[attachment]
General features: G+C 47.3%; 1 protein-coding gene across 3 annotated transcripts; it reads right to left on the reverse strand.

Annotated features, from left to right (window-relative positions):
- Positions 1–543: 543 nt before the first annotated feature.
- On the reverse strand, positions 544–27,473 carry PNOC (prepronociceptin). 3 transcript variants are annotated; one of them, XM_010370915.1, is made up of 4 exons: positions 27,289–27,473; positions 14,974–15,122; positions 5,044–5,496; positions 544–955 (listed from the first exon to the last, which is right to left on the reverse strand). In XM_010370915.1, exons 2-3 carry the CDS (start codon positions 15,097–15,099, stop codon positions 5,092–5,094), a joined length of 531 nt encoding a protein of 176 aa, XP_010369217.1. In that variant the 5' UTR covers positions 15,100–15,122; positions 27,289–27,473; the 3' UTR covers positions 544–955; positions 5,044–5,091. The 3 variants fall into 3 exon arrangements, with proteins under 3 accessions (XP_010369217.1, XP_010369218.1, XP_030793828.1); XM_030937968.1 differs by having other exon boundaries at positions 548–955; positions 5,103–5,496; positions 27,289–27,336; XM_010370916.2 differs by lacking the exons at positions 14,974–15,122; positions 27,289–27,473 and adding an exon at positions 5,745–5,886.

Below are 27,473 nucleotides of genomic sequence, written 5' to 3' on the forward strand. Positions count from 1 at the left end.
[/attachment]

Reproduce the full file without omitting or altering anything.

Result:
General features: G+C 47.3%; 1 protein-coding gene across 3 annotated transcripts; it reads right to left on the reverse strand.

Annotated features, from left to right (window-relative positions):
- Positions 1–543: 543 nt before the first annotated feature.
- On the reverse strand, positions 544–27,473 carry PNOC (prepronociceptin). 3 transcript variants are annotated; one of them, XM_010370915.1, is made up of 4 exons: positions 27,289–27,473; positions 14,974–15,122; positions 5,044–5,496; positions 544–955 (listed from the first exon to the last, which is right to left on the reverse strand). In XM_010370915.1, exons 2-3 carry the CDS (start codon positions 15,097–15,099, stop codon positions 5,092–5,094), a joined length of 531 nt encoding a protein of 176 aa, XP_010369217.1. In that variant the 5' UTR covers positions 15,100–15,122; positions 27,289–27,473; the 3' UTR covers positions 544–955; positions 5,044–5,091. The 3 variants fall into 3 exon arrangements, with proteins under 3 accessions (XP_010369217.1, XP_010369218.1, XP_030793828.1); XM_030937968.1 differs by having other exon boundaries at positions 548–955; positions 5,103–5,496; positions 27,289–27,336; XM_010370916.2 differs by lacking the exons at positions 14,974–15,122; positions 27,289–27,473 and adding an exon at positions 5,745–5,886.

Below are 27,473 nucleotides of genomic sequence, written 5' to 3' on the forward strand. Positions count from 1 at the left end.